Friday, 13 July 2018
A certain young monk, after many years of Zen practice, still had not attained enlightenment. So he approached his master and asked permission to leave the monastery in order to take up the life of a hermit. The master gave him permission, and the student set off. He intended to build a hermitage in the woods on top of a particular mountain. On his way, he came upon an old monk carefully making his way down the mountain path. The old monk carried a staff in one hand and held onto a bundle thrown over his shoulder in the other.
The younger man greeted the elder courteously, and the old monk inquired where the student was going.
“I am going to build a hermitage and there practice meditation. I intend to achieve enlightenment or to die in the attempt,” the student said. Then he added, “Do you know anything about enlightenment?”
By way of answer, the old monk suddenly let go of his bundle and staff which fell to the ground with a soft thud. At that moment, the young man’s mind was opened.
“Is it that simple?” the student exclaimed in wonder. “Just let go – don’t grasp. And then?”
The old monk picked up his staff and bundle with a laugh, then continued down the path.
Friday, 29 June 2018
Daowu Yuanjie and his disciple, Jianyuan Zhongxing, went to visit a family who were mourning the death of one its members. The coffin was still at the house, and Jianyuan took the opportunity to ask his master a question. Laying his hand on the coffin he asked, “Is he alive or dead?”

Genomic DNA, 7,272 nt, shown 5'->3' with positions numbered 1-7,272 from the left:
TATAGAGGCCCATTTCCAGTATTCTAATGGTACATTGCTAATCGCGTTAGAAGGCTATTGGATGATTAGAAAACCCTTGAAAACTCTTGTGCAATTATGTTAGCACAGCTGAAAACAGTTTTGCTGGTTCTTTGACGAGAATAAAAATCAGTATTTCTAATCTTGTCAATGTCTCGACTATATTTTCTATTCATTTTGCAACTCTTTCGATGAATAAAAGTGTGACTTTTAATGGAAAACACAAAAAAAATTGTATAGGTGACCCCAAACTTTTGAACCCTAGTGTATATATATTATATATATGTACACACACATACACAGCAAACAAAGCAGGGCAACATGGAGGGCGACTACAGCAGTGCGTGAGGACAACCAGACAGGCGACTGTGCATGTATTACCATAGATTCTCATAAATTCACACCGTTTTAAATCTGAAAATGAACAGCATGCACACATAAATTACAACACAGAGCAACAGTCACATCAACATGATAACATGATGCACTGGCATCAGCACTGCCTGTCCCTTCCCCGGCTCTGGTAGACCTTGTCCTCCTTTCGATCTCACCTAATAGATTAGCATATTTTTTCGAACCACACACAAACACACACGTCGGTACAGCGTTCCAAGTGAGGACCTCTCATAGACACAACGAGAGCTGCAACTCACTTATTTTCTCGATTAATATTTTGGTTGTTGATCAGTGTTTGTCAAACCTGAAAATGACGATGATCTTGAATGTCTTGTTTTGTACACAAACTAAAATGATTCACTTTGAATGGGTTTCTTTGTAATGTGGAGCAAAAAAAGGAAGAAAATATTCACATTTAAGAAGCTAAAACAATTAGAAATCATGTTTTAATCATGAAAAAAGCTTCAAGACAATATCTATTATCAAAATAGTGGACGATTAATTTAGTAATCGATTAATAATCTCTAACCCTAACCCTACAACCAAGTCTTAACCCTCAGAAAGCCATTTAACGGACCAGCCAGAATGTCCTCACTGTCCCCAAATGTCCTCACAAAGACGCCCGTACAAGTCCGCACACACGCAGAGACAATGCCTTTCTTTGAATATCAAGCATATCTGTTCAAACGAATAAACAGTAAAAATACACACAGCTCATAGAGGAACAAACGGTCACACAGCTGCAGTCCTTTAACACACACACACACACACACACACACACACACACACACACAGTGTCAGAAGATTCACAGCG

“I won’t say alive,” Daowu told him. “I won’t say dead.”
“I won’t say.”
After the visit, as they were returning to the monastery, Jianyuan was very disturbed and demanded, “Tell me, alive or dead. If not, I’ll strike you down!”
“Strike me or not, I still won’t tell you.”
Jianyuan was unable to restrain himself, and he struck his master. Daowu did not strike back, but it was such a breach of etiquette that he told his student, “If others learn what you’ve done, it may cause you trouble. So it would better if you leave our monastery for a while.”
Jianyuan wandered from place to place until he learned that his former master had died. Then he returned to the monastery where Shishuang Chuyuan was now teaching. Jianyuan explained why he had been absent from the monastery for so long and told the new master about the question to which Daowu had merely said: “I won’t say alive; I won’t say dead.”
“Can you answer my question?” he asked Shishuang.
“I won’t say alive; I won’t say dead,” Shishuang replied.
“But why not?” Jianyuan asked.
“I won’t say.”
And with those words, Jianyuan finally came to awakening.
Friday, 15 June 2018
There was a hunchback named Su. His jaws touched his navel. His shoulders were higher than his head. His neck bone stuck out toward the sky. His viscera were turned upside down. His buttocks were on the same level with his ribs. By tailoring, or washing, he was able to earn his living. By sifting rice from husks he could make enough to support a family of ten. When orders came down for a conscription, the hunchback walked about unconcerned among the crowd. And similarly, in government conscription for public works, his deformity saved him from being called. On the other hand, when it came to government donations of grain for the disabled, the hunchback received as much as three chung, and of firewood, ten faggots. And if physical deformity was thus enough to preserve his body until the end of his days, how much more should moral and mental deformity avail!
--Lin Yutang’s rendition